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One of our year 10 students, Variaam Tratt, has just submitted this outstanding Classics essay for a national competition. The essay explores whether the lives of women in the ancient world can truly be explored and understood through reading Classical literature. 

Variaam has been working on this essay since December and has done extensive reading outside of the curriculum, both of ancient texts and recent scholarly articles. Our Head of Classics, Mr Anderson, had this to say: 

‘The essay discusses huge range of literature, from female characters in the Iliad and Greek tragedy to Ovid’s beauty advice in Ars Amatoria, and of course the female Greek lyric poet Sappho. Variaam has come up with original points expressed with detailed textual analysis. It is some of the best work I have ever seen at ELSS.’ 

Variaam herself said this about her experience writing the essay:

‘As someone who has always been passionate about female rights and equality throughout history, this essay was the perfect opportunity for me to articulate my opinions and study women of classical antiquity in detail. The long essay writing process included lots of preparatory research and reading which lead to a 6,000-word plan full of quotes and information. With a word limit of only 1,500 words but a first draft of over double this, the long editing stage resulted in a better, more concise essay. This experience has taught me so much, for example how to reference texts and the power of editing. ‘

You can read the essay in full below  

“The study of women in ancient literature is the study of men’s views of women and cannot become anything else” (Sarah Pomeroy) Do you think this is true?

Pomeroy argues that the study of women in ancient literature is only the study of men’s views of women due to the androcentric nature of patriarchal societies and the lack of female representation in the literary world[1]. Contrary to this, I believe that it is possible to study women of antiquity to some extent through the actions and opinions of the men who portrayed their lives. Despite however twisted and warped these portrayals may seem to the modern liberal mind, they offer an insight into the culture and opinions of women in classical antiquity. Many ancient authors and poets express misogynistic attitudes through their male characters; however, it is never made explicitly clear whether the authors themselves share these opinions. This observation raises one key question: can we ever truly study and understand the lives of women of the ancient world?

Throughout the entire genre of epic poetry, women act as supporting characters to the superior male heroes. Despite the incompetence of many of these heroes, these women are subject to oppression at the hands of their male counterparts. While it is made explicitly clear what roles men of the ancient world held, we are left questioning ‘what did women do instead’[1]. The Iliad answers this question by exploring the role of female characters in the male-oriented world that is war. Although Helen, Aphrodite, Athena, Hera and even Eris are often portrayed as the cause of the war, it is human nature’s tendencies to violence, greed and toxic masculinity that are to blame rather than lust or jealousy. It is this observation that suggests Helen is as much a victim of the war as baby Astyanax.

There are many attempts throughout ancient literature to implicate Helen, but to what extent can we blame a woman who spoke three times throughout the entirety of the Iliad? Despite her minimal involvement, she is the only character expressing a guilty conscience[2], referring to herself as a ‘hateful’[3], ‘dog, contriver of evil’[4], even suggesting ‘I’d rather I had died’[5]. The portrayal of her guilt aids the image of her character as emotional, indicating a softer, more morally aware side to her character, in comparison with the violent depictions of her male counterparts.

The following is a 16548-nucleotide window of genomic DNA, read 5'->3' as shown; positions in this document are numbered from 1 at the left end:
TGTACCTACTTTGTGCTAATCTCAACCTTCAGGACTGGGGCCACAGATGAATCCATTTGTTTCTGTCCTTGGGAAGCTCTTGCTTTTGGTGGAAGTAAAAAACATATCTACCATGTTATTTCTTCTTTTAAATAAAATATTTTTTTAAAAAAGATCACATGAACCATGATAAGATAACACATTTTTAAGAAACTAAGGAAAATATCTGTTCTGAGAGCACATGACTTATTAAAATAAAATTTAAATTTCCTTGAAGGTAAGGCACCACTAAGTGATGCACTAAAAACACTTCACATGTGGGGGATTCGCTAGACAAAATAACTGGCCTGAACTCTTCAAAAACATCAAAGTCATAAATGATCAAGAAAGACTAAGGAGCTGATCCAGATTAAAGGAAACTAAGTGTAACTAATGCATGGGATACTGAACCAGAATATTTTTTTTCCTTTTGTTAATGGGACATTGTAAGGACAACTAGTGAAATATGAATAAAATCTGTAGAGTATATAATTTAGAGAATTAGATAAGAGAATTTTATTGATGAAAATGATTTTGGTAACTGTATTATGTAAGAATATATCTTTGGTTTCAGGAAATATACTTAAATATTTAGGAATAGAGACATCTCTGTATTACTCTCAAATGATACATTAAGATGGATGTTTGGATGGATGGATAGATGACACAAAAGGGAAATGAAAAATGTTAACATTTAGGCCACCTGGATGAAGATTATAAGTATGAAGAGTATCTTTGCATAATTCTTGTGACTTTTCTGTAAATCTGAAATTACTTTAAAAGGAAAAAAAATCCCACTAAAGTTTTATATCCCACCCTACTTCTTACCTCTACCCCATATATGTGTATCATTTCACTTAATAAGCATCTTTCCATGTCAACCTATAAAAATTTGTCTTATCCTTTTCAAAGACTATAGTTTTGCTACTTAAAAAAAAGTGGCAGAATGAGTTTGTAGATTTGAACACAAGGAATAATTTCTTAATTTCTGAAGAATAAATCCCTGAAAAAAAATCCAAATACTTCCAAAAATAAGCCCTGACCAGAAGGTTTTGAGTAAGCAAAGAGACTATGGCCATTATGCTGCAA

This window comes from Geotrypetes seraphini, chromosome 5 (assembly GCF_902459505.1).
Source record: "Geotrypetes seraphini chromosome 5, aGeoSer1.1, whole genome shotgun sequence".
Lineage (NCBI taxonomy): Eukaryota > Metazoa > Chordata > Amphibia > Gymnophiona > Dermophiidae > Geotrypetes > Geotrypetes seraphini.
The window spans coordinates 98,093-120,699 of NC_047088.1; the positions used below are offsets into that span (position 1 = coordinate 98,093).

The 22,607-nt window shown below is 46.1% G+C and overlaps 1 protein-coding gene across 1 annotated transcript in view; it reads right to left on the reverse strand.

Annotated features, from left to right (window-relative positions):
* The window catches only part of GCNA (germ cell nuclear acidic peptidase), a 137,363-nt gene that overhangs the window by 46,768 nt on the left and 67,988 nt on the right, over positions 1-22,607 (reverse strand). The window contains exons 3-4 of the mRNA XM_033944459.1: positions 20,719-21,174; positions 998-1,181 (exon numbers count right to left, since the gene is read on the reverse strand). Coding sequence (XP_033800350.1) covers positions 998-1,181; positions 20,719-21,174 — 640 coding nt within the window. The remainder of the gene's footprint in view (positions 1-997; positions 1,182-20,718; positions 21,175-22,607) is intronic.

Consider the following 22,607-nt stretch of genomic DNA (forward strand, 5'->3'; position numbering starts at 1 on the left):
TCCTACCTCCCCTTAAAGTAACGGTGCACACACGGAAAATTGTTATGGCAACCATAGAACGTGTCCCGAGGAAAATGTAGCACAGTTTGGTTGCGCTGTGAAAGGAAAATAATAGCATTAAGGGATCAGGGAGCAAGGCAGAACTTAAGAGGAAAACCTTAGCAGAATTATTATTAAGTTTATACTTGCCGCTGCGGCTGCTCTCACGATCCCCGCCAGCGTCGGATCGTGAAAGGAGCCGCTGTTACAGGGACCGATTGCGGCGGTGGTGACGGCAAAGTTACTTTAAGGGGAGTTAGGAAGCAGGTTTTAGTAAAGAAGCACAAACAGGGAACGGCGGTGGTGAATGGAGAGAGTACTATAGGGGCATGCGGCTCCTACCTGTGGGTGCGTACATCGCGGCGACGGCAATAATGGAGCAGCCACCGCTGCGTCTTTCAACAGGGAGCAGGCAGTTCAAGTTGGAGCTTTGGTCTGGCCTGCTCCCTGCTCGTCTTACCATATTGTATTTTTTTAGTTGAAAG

In a world enveloped with death and destruction, grief is common. A character’s grieving habits provide a raw, un-censored image of them. At Hector’s funeral, the prominent female characters in his life discuss him. His mother Hecuba refers to him as ‘dearest to me of all my children’[6]. Hector’s portrayal as her favourite implies that her grief is greater and perhaps even unbearable. Helen adopts a more self-centred approach to : ‘So I grieve aloud for you, and in my heart for my wretched self, since there is no one else in all wide Troy who’ll be kind or gentle to me’[7]. By focusing on her own personal loss, Helen shows her cruel treatment by others. Similar to Hecuba, Andromache focuses on her role as a mother; emphasizing how Hector’s death will impact Astyanax’s life: ‘you my child…perhaps, some Greeks will seize you by the arm and hurl you from the wall to your death, angered perhaps because Hector killed his brother, father, son’[8]. Andromache’s premature acceptance of Troy’s fall draws attention to the city’s over-reliance on Hector, not only as a merciless soldier in combat, but as a leader to look up to. Astyanax is the sole focus of Andromache’s speech, as a mother it is expected for her to worry for her child, but she conveys an almost accusatory tone towards Hector, blaming him for their son’s uncertain future. The maternal figures throughout The Iliad portray values similar to those of modern-day mothers, suggesting a common motherly instinct which can be relied upon when attempting to study the lives of ancient Trojan women.

Females in the Odyssey highlight the helplessness of women left alone in a war-torn world to waste their life away waiting, weeping and praying for the safe return of their menfolk. With Penelope’s overflowing house of hopeful suitors, the absence of men to depend on perhaps provides a more honest portrayal of women due to the lack of male support. Modern authors such as Natalie Haynes and Margaret Atwood pick up on this aspect of Penelope’s independent character in A Thousand Ships and The Penelopiad.